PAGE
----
In order to make it through this first year as a child welfare warrior, I have had no choice but to (try to) come to terms with this limitation, and all limitations that get in the way of creating and fostering the lasting change that my families need to sustain in order to ensure the safe and nurtured development of their children. I thought I had mastered it- that the trick was simply in framing my role with the families that I work with as that of a modern day, female version of Johnny Appleseed (we’ll go with Jenny); planting small seeds of hope, motivation, accountability, and healing each time I had a conversation with my parents and their children. I told myself that like all seeds, they would take time and care and the right environment to flourish into saplings, let alone to begin taking root in the individuals I was asking to change. I told myself that what I so often felt as personal responsibility for my families’ lack of progress (I don’t have the clinical skills, for a start) was in fact beyond both my own or their control. That, despite my title as Preventive Case Planner, I could not, in fact, have prevented (or planned) many of the crises my families have experienced over the last year. When I recognized that this left me with the role of holding their hands through the crises, picking them up once the dust settled, and trying again to guide them in the right direction- a weight lifted off my shoulders. That, I could do. But to pick my own self up, to pick up and support my co-worker who has stood by them through it all in a way I honestly don’t think I could’ve handled, let alone how the family will even begin to pick up the shattered pieces of their universe after a tragedy so deep… this will be a constant struggle for us all.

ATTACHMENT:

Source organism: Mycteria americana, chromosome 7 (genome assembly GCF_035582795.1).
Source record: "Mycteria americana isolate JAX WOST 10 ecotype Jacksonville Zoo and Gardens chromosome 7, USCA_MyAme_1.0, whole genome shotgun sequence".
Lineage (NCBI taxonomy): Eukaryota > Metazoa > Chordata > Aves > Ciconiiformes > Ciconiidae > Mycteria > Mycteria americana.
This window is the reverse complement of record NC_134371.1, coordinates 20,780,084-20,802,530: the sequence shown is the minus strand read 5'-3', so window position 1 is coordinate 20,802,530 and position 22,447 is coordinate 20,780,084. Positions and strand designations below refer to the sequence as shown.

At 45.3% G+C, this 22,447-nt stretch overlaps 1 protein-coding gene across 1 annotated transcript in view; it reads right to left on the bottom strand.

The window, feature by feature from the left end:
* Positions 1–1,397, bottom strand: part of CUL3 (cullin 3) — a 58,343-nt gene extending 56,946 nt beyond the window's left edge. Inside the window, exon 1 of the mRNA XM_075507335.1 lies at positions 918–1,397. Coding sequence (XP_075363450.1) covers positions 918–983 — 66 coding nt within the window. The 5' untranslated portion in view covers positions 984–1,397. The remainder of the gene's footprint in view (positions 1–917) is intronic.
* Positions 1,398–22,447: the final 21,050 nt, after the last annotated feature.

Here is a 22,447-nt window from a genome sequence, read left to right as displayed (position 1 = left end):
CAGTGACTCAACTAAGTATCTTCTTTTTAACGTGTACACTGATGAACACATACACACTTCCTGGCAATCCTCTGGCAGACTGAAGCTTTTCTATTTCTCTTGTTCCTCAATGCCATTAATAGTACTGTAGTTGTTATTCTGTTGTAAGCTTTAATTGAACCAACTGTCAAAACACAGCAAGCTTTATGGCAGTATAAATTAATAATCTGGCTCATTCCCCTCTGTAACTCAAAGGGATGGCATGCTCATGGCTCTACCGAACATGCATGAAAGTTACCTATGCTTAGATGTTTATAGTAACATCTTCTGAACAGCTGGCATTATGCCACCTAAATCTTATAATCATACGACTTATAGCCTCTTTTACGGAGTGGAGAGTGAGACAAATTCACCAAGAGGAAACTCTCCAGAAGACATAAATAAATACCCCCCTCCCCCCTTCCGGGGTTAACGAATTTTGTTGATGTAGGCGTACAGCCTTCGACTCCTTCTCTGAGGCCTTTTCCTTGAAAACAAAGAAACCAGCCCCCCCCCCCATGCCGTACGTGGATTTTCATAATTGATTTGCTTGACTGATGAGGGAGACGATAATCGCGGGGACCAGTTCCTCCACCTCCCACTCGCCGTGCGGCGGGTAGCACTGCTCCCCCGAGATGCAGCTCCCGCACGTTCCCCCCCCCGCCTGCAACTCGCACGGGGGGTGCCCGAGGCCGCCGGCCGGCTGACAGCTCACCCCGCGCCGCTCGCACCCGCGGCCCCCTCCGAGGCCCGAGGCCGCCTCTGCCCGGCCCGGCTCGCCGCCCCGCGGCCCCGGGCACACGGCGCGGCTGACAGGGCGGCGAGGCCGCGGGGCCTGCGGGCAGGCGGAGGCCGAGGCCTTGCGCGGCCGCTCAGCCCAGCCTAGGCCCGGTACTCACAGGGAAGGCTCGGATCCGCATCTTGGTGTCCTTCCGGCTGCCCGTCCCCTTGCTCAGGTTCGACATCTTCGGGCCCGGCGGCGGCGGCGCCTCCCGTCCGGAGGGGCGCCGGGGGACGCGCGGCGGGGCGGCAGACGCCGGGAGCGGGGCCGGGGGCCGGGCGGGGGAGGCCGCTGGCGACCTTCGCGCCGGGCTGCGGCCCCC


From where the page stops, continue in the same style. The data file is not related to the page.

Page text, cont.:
Moving forward, which is all we can really do, I’m daunted to no end to think that this may be the first of many tragedies like this to impact me and the people that I work alongside and care about. At this point, it is impossible to say if my capacity to cope will only get stronger or if I will even be able to bear another.  Still yet, through the tears, I am driven to continue being a positive force for these families who are all too often socially isolated and disempowered and left to languish on the fringes of our society. Despite the baggage it brings, the endless complexity of human relationships still fascinates me unlike any other field of study, and this is not something I can easily turn my back on- this truly seems to be my soul’s purpose, and I fear that it would not be fulfilled if I ran away, even and especially if it was to protect myself.

Attending M’s funeral this week was one of the more difficult experiences of my already tumultuous life. But it wasn’t about me. It was about her family and friends, all of us as a community of souls who were blessed to have known her smile, coming together to show our support and send out our incredible amounts of love and appreciation that we knew her while we could, because what else can we possibly do? All of us, no matter what we choose as a profession, are given chances every day to share our light with those around us that need it, sometimes desperately. And we can all agree that this world could use a little more light. I’d like to think that through the hardships I will be able to remind myself that this is not only a worthy endeavor but a pretty damn cool job description at that.